A Letter from Sharon Kandel, regional liaison for the Horn of Africa, based in South Sudan
Write to Sharon Kandel
Individuals: Give to E132192 in honor of Sharon Kandel’s ministry
Congregations: Give to D500115 in honor of Sharon Kandel’s ministry
Churches are asked to send donations through your congregation’s normal receiving site (this is usually your presbytery)
I have been thinking a lot about family. What does family mean and how do we act in a family?
I have been blessed with being near my children and grandchildren for the past almost three years. Before that, I was living a long way away from them, at least physically. Things like Zoom have made staying in touch with family around the world so much easier. Family is about so much more than just our biological family. I live near my family, but I am blessed with being able to go and visit my other family in Africa. When I visit my family in Ethiopia, South Sudan and Sudan, I am called “sister,” “mother,” or “aunt.” If I were not as old as I am, I might be called “daughter” as well. I also get called “friend,” which, honestly, in many ways, is the most humbling. We can be family but that does not always make us friends.
There is just something so special in having family and friends from different places. They challenge us to think outside the box we are comfortable living in. They challenge our faith, ask the hard questions and stand beside us even when we make mistakes, especially when we make mistakes.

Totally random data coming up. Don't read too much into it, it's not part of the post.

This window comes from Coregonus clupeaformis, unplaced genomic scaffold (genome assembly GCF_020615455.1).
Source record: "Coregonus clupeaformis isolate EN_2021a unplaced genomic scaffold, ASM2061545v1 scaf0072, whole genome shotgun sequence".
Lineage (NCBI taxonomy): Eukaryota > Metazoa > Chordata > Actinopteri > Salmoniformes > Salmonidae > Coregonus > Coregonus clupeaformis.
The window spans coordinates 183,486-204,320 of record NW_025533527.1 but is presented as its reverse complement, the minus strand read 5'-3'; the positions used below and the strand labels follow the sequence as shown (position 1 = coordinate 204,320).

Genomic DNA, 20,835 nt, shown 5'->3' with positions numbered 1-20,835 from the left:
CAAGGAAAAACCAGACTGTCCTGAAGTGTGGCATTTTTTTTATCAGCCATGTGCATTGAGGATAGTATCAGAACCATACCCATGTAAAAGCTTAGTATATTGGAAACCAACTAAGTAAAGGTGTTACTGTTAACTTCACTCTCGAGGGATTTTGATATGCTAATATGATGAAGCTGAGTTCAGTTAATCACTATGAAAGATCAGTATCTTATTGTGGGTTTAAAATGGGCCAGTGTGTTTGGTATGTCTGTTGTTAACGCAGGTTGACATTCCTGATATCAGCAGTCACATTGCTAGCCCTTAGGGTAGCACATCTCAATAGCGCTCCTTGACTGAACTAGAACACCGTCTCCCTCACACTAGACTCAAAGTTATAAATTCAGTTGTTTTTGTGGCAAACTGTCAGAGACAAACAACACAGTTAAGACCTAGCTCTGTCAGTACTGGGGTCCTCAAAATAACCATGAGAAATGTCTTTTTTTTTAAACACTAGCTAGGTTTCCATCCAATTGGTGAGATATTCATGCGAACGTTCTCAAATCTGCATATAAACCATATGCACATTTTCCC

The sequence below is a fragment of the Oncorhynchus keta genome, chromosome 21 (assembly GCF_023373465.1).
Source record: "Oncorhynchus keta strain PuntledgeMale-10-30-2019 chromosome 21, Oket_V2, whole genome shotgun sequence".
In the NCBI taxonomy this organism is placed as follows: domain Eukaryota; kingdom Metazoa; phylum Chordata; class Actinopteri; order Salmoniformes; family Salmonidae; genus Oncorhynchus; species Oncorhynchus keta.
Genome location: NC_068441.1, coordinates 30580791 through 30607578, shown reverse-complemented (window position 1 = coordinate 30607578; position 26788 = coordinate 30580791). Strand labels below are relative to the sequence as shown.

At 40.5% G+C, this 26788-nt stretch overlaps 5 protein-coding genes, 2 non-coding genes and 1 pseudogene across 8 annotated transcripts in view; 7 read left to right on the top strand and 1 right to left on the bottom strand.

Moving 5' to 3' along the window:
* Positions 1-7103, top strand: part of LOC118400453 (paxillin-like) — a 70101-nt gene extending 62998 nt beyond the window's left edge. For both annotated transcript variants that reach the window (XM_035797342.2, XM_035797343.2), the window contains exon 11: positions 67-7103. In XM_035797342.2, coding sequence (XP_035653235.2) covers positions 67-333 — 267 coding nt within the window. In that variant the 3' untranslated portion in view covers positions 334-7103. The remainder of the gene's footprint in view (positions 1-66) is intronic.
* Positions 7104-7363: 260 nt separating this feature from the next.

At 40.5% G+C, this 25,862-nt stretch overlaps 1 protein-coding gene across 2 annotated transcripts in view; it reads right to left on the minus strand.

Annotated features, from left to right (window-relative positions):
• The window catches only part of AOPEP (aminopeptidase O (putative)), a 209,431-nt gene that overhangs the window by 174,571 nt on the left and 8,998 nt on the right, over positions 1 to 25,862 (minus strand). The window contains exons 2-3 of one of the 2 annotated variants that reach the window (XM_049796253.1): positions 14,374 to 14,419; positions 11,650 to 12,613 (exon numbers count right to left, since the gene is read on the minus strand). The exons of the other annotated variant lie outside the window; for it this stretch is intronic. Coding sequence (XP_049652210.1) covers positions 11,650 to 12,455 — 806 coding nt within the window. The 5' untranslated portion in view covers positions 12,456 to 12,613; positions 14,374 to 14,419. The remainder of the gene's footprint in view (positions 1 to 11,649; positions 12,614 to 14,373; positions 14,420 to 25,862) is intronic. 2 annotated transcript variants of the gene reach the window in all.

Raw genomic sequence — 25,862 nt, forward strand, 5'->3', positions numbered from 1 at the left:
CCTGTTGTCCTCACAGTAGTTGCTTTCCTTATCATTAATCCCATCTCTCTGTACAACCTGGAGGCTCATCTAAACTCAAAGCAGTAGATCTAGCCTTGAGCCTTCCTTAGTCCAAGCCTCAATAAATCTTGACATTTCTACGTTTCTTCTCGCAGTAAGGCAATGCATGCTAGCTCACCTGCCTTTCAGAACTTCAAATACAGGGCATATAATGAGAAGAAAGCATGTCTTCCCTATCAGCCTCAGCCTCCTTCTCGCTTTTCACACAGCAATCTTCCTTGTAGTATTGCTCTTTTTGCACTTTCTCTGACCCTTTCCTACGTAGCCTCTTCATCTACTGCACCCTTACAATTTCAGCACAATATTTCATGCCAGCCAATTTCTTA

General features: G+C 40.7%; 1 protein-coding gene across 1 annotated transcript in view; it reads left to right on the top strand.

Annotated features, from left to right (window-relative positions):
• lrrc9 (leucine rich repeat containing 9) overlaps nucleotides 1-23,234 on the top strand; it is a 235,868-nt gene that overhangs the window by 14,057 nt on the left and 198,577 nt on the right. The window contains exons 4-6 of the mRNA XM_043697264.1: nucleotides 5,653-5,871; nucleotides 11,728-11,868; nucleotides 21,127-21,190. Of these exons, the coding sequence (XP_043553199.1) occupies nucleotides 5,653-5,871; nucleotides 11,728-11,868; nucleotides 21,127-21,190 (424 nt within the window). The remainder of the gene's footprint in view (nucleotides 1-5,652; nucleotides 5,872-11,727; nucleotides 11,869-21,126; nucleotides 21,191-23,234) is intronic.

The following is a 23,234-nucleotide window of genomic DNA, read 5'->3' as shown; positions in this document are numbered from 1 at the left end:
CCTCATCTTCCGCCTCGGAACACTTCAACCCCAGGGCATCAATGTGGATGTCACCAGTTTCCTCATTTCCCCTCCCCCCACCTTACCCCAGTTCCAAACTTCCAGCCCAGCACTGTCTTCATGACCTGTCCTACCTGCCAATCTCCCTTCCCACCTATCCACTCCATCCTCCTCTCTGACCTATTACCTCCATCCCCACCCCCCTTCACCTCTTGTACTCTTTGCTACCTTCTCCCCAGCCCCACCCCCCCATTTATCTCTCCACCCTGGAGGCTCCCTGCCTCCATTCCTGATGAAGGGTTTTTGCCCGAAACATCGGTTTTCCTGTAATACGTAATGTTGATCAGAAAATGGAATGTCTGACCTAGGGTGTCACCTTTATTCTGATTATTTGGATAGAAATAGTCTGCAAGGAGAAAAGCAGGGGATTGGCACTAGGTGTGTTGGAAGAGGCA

How then do I stand beside this family when they are having difficulties? I don’t mean just political difficulties or things like floods, hunger and war but rather when the family is disagreeing on theological lines or just not getting along with each other for any number of reasons. I don’t have a biological sister, but I do have women I have considered to be my sisters through the years. Do we disagree about things? You bet we do. Are we jealous of each other? Well, I know I have been. So how do we handle that kind of difficulty especially if we are having those things across cultural lines? The first thing we need to do is stop and pray. Pray together. Pray often. Ask others to pray. Then listen. I know I talked about listening in my last letter, but listening is so important. Listen to each other. Listen to hear and understand. Give time to hear about the cultural differences and then spend time in the Bible to see what God has to say about these things.
The hardest part is putting our pride to the side and being willing to learn. We may not always agree with each other, but can we still sit and learn together? If we can do this, I truly believe God will guide us all to a newer understanding of each other.
I have been challenged by my family in Africa to really look at why I am doing what I am doing. Why am I coming to Africa? Is it to feel good about myself? To look good to others? Because it is home to me but not home to me? I have had to look deep at what I am doing. Yes, I have felt called to the work I am doing, but how is that work helping my worldwide family? That same family can challenge how PC(USA) does its work and what it believes in. We do not have to agree on everything, but we can still have a relationship with one another and through that relationship grow in our knowledge of God.
I had the privilege of hearing one of my sisters talk about the work she is doing, and I was so humbled by her heart for people. She has learned how important it is to reach beyond her biological family to create a bigger family of support for herself. In doing this, she is now that same kind of family to others around her. Often, this is how we learn from each other and are challenged to do more – hearing what others are doing can cause us to look at ourselves.